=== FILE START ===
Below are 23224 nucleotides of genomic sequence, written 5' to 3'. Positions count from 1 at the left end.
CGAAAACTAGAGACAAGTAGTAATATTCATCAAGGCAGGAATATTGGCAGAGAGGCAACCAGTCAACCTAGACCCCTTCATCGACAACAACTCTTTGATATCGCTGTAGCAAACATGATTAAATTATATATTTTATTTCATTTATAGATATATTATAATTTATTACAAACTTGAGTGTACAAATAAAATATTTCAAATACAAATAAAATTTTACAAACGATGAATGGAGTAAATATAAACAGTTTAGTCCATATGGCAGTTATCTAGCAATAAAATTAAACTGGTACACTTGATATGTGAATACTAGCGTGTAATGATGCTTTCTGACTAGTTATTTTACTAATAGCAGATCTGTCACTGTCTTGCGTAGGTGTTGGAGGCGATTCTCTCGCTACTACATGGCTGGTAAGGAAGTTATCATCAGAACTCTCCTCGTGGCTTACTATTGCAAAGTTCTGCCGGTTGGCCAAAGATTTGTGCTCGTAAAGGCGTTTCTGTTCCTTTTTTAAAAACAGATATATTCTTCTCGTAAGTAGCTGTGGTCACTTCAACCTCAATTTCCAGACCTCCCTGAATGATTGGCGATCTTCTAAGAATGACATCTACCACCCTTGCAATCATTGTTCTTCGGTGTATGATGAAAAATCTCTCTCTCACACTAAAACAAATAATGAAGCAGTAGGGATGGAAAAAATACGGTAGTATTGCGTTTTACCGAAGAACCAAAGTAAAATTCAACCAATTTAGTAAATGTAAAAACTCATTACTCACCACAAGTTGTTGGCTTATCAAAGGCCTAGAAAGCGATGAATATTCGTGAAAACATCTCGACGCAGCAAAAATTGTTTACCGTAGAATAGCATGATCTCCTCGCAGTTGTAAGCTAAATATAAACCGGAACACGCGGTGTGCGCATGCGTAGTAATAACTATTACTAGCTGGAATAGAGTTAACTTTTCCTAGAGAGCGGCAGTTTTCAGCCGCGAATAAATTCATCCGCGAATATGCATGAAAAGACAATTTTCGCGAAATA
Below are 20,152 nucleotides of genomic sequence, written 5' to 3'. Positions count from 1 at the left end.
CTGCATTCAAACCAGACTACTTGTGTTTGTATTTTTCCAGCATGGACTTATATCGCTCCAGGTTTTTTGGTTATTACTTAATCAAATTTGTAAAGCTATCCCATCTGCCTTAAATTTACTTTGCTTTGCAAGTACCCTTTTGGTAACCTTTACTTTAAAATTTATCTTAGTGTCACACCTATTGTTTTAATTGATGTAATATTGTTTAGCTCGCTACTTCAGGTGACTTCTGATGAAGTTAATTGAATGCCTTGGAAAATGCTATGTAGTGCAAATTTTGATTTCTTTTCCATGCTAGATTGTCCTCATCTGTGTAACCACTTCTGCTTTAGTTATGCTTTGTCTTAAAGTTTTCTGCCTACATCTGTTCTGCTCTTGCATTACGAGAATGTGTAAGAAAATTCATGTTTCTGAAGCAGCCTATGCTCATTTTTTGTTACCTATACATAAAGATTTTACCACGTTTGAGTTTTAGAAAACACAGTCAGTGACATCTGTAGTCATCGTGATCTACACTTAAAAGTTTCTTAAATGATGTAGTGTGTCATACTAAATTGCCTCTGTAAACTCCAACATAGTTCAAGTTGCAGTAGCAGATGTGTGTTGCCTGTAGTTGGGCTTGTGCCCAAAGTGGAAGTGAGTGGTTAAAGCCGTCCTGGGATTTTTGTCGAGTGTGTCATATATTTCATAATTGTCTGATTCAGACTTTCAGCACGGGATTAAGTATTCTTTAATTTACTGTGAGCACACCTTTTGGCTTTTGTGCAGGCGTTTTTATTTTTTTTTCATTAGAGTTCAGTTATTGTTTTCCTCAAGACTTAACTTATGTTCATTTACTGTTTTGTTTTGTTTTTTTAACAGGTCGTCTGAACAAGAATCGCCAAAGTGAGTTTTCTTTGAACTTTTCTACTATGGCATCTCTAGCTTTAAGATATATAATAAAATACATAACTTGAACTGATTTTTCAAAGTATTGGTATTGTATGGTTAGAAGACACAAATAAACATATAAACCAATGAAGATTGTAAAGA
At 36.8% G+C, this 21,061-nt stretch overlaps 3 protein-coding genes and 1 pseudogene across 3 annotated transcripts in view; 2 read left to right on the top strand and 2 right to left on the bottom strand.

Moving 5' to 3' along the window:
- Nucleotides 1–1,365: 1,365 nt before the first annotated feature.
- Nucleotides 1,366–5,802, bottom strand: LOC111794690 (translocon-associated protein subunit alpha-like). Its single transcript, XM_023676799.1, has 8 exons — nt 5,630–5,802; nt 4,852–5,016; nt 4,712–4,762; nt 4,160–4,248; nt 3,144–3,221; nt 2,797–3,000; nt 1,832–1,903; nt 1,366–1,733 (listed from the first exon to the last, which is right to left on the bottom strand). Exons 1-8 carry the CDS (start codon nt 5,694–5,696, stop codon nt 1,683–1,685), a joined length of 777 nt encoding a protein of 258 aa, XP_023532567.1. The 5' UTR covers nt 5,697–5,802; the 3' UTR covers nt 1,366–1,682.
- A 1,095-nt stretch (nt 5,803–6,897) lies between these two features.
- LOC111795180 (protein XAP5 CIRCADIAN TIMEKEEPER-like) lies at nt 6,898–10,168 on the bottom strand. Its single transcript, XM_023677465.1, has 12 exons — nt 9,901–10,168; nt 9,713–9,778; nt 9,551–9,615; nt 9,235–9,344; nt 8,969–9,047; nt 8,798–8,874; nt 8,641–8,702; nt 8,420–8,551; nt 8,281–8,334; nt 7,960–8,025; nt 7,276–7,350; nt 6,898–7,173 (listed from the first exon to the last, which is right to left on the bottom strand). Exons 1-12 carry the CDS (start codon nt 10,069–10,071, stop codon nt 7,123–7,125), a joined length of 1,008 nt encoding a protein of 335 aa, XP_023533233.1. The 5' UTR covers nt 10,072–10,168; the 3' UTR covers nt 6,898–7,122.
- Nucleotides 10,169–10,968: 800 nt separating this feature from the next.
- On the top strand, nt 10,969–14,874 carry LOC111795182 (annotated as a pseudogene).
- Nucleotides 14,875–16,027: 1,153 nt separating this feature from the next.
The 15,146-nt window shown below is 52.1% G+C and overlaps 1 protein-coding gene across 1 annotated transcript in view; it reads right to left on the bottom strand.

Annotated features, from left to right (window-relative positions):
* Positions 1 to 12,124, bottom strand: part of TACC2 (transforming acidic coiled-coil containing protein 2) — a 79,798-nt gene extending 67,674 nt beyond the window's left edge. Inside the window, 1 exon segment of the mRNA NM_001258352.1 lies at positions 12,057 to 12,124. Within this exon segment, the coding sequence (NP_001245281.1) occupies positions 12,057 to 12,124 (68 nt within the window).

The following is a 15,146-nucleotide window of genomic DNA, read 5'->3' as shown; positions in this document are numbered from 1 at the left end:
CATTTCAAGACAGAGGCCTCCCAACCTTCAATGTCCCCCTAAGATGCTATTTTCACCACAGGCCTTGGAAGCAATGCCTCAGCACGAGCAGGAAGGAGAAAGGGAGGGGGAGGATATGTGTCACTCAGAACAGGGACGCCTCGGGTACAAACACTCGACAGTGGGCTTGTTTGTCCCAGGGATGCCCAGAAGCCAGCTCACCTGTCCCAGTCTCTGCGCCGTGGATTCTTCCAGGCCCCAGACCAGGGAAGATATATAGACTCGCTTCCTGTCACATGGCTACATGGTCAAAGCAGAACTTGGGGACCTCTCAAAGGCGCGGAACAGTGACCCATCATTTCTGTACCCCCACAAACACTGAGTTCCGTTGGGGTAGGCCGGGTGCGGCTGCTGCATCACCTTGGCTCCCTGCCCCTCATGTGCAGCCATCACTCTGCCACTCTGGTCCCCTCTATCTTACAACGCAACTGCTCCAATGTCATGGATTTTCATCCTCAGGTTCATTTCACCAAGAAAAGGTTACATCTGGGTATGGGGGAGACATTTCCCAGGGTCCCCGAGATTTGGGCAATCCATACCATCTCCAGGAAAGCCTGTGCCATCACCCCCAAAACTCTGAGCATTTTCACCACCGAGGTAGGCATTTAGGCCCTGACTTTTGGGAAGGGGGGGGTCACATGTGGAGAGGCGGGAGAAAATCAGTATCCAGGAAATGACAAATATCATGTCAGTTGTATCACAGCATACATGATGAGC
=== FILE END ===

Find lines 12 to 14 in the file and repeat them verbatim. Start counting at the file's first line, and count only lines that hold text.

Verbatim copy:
- On the top strand, nt 10,969–14,874 carry LOC111795182 (annotated as a pseudogene).
- Nucleotides 14,875–16,027: 1,153 nt separating this feature from the next.
The 15,146-nt window shown below is 52.1% G+C and overlaps 1 protein-coding gene across 1 annotated transcript in view; it reads right to left on the bottom strand.